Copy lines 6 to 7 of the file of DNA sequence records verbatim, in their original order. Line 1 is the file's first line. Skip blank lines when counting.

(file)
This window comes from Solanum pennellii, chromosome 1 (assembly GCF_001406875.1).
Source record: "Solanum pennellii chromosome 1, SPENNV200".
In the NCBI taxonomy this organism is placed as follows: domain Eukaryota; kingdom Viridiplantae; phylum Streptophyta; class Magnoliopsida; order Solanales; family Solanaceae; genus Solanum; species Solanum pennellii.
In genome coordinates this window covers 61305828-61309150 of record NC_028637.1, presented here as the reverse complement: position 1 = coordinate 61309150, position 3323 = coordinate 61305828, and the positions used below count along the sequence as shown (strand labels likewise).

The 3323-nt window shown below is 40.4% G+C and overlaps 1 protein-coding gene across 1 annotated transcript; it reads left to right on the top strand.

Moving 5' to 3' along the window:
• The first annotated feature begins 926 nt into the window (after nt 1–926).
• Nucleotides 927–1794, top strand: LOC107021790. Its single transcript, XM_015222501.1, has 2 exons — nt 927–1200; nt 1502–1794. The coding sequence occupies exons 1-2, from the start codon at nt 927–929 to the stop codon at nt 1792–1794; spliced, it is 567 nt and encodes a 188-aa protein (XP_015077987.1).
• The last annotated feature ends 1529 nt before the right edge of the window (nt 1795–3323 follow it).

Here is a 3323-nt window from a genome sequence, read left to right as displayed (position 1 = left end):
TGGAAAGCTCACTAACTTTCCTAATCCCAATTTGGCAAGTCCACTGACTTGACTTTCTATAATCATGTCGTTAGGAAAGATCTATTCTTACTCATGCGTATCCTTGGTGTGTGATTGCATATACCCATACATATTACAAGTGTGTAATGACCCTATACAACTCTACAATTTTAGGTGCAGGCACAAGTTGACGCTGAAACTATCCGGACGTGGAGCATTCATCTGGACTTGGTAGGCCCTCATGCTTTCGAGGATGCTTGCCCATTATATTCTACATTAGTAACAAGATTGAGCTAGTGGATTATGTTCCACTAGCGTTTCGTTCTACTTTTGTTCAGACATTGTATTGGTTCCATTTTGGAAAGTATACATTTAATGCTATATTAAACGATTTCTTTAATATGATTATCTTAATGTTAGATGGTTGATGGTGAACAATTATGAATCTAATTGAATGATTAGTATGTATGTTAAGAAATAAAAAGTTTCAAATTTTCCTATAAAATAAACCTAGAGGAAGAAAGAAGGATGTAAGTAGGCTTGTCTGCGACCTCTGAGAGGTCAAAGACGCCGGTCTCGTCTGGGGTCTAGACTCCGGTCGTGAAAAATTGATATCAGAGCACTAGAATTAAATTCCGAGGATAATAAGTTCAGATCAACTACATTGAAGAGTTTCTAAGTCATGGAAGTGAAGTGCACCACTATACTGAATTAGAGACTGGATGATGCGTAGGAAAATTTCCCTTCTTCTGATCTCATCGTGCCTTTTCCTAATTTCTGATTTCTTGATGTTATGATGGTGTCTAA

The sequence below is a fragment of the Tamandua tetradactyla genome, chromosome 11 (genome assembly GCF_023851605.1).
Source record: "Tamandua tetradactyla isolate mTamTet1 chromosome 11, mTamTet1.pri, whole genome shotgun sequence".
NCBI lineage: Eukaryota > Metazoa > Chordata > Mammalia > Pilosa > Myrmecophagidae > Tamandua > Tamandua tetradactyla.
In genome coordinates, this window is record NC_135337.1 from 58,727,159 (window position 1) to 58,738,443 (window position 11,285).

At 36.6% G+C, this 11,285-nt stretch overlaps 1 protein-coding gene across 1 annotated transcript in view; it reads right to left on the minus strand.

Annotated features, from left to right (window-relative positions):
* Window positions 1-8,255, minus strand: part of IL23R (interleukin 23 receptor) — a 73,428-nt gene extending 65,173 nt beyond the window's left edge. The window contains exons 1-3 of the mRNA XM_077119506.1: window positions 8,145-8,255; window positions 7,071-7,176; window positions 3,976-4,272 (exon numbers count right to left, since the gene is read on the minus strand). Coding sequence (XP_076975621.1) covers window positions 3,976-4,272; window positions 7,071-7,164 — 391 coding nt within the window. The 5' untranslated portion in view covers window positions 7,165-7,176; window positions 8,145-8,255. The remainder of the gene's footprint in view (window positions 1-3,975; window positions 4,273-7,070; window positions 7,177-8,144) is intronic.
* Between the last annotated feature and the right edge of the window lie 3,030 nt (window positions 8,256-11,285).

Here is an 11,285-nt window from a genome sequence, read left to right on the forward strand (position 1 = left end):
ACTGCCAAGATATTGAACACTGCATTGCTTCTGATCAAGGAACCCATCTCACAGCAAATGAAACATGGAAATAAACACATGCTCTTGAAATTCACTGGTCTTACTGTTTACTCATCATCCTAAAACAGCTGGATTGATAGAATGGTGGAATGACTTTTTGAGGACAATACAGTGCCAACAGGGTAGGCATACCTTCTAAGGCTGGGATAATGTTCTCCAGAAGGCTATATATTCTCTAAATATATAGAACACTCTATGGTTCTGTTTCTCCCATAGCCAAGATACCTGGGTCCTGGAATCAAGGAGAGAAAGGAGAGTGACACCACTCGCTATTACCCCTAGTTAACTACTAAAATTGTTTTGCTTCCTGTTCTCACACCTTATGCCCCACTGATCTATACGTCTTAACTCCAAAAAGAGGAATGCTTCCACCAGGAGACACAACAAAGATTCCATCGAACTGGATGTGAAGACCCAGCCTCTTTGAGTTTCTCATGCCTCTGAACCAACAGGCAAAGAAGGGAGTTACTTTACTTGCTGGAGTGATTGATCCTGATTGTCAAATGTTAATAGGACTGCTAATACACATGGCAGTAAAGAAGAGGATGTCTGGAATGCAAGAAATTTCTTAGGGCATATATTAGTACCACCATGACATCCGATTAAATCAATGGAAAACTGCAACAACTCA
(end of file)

Moving 5' to 3' along the window:
• The first annotated feature begins 926 nt into the window (after nt 1–926).